Little to Amaze
The Amaze has been a breakthrough model for Honda, clocking sales of over 130,000 units in less than 2 years of launch. It has held its own against segment leader Dzire while staying ahead of challengers such as the Xcent and Zest. But it was not without drawbacks — notably the noisy diesel engine and uninspiring interiors.
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Honda has tried to address these issues in the car's first mini facelift last month, and added more variants that come with an audiovisual navigation system, automatic folding side mirrors and an all-black dashboard.
These additions do manage to spice up things a bit. The 15.7-inch touchscreen hogs most of the central dashboard, and though not flashy, is largely glitch-free. The graphics with the maps are not very impressive but were mostly accurate. The system can be paired with your mobile phone via bluetooth and streaming music is hassle-free.
One minor irritant is answering calls using Bluetooth: the sound calibration is far from perfect, and you have to turn up the volume when you get calls and turn it down again when playing music. The overall layout of the dashboard and centre console, however, are largely untouched, and fit-and-finish remain below par for the segment.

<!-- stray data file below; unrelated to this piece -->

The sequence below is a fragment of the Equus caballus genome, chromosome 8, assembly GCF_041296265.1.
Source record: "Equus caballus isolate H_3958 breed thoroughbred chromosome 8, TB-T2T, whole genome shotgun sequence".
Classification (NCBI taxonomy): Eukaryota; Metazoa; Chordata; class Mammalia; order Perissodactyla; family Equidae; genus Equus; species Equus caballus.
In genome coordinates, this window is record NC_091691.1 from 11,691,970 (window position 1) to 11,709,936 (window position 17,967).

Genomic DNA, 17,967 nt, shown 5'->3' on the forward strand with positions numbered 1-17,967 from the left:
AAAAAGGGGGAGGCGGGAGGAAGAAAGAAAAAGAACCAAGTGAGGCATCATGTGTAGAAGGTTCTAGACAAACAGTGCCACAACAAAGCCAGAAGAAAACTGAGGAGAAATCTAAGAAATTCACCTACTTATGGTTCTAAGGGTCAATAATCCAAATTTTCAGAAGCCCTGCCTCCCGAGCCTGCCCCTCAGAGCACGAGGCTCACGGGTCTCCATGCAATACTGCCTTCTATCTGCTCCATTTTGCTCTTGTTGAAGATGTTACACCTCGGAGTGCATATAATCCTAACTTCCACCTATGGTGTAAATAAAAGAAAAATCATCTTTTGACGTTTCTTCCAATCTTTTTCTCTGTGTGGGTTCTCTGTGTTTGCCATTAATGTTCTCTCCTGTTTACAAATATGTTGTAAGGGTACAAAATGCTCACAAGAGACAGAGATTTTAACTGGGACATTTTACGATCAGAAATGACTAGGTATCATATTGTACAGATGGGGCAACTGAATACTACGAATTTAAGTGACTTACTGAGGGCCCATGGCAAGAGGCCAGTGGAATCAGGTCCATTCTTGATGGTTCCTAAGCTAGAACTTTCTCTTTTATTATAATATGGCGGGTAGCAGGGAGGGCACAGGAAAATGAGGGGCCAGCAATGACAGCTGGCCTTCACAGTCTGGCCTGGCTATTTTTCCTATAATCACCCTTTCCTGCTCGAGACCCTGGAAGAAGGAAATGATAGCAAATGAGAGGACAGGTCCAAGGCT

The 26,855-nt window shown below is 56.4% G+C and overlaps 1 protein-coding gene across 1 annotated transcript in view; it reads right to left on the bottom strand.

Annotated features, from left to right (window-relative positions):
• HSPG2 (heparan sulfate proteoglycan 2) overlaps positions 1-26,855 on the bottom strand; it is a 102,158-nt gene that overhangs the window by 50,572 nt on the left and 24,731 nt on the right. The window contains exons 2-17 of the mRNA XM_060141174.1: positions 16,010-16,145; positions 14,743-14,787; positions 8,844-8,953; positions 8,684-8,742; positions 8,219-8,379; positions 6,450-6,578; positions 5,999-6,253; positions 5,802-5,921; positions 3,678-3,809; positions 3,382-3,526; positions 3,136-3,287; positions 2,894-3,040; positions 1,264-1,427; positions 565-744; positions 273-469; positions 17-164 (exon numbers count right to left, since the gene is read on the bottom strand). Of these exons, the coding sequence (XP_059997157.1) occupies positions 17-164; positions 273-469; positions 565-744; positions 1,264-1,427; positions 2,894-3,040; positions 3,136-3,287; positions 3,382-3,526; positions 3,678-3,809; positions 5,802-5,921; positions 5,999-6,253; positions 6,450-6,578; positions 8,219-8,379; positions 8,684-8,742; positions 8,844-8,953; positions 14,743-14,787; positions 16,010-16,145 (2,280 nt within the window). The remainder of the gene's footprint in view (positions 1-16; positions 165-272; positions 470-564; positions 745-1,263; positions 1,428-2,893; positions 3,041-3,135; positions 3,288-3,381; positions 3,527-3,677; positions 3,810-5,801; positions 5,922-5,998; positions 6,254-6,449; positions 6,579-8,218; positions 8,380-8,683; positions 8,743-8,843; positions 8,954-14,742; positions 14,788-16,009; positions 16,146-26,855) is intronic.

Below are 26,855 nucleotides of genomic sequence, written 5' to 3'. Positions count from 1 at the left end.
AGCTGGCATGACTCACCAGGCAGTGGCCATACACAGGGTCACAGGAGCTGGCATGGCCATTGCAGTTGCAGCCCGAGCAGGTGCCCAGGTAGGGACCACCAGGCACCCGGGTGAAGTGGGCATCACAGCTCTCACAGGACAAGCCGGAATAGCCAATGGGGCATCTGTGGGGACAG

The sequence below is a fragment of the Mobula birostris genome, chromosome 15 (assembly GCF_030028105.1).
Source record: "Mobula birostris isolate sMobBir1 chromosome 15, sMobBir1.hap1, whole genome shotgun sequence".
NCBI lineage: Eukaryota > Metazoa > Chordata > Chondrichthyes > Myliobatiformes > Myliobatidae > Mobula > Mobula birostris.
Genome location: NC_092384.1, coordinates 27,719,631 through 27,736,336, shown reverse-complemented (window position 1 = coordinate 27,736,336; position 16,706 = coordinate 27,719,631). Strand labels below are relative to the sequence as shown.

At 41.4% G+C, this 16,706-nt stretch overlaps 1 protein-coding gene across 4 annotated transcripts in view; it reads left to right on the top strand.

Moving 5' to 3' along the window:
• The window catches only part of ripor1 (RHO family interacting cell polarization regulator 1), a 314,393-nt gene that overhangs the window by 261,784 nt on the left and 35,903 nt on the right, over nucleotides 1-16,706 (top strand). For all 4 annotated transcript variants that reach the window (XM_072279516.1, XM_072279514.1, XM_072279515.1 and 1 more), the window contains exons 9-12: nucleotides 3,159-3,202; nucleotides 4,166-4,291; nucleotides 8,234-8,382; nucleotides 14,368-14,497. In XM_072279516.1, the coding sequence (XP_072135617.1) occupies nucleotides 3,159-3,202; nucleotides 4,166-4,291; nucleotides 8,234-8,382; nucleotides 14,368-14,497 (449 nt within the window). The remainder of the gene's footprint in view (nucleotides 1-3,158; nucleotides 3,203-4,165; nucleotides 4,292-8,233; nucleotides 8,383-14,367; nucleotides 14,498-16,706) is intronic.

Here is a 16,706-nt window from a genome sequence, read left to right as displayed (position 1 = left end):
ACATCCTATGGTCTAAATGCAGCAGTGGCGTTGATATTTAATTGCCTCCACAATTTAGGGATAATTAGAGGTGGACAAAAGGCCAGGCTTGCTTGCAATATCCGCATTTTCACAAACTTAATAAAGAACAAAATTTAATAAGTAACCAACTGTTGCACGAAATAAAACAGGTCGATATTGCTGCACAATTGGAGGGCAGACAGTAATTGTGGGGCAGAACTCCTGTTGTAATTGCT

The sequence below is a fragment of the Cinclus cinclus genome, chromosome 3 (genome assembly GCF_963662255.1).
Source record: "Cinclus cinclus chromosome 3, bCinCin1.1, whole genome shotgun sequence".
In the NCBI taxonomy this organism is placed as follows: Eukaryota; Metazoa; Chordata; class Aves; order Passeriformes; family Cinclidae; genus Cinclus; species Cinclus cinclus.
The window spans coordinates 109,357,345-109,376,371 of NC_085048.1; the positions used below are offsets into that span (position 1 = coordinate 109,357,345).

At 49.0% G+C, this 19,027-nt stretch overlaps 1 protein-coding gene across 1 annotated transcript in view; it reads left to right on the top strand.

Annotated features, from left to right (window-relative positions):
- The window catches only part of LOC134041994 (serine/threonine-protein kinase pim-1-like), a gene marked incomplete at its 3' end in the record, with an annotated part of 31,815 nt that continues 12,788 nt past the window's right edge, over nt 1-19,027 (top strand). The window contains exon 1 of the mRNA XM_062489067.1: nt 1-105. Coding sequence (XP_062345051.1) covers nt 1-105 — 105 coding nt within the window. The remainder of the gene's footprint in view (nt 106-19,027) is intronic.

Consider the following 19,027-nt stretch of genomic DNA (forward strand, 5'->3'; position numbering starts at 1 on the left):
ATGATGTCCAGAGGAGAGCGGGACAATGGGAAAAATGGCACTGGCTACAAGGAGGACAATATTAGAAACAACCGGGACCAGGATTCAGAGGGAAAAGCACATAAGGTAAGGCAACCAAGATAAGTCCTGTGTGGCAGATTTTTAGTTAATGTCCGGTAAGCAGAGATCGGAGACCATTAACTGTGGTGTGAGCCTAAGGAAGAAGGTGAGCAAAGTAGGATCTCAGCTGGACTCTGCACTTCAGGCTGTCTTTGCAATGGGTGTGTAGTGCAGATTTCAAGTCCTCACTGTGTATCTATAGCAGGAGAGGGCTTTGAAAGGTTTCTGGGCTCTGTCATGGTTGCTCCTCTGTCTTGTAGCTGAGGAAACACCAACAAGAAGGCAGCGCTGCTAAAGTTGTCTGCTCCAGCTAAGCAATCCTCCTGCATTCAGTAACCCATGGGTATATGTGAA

The Amaze is essentially is a Brio with a boot added on, but it is better proportioned than the Dzire or the Xcent. The success it has had in the market now means the novelty factor is missing, but it is still a decent looking vehicle.
Amaze also has the best cabin space in this segment and its 400-litre boot is next only to the Xcent.
Despite all these new additions, the Amaze still scores low on features. The Xcent for example comes with rear AC vents and parking camera view in the rear-view mirror. The Amaze does not even get parking sensors, nor does it have automatic climate control.
The company claims engineers have worked on the noise vibration and harshness levels of the diesel variants. The "new" car is somewhat more refined but not by much. It starts with a shudder and there continues to be perceptible noise at low revolutions.
Things improve when the vehicle picks up speed — which it does admirably well.
The car is a winner as far getting the balance between performance and fuel economy is concerned. For all the lack of refinement, the diesel engine is eager and accelerates well in a linear fashion. On paper, Tata's petrol Revotron scores better, but the extra weight of the Zest neutralises that advantage, leaving the Amaze's iVtec ahead.
With the overall styling and underpinnings of the car staying the same, the facelift brings little that is really new to the table. It sweetens the overall package a tad but the gap in features with the Xcent and Zest has not really been bridged. Wait for Facelift 2.0.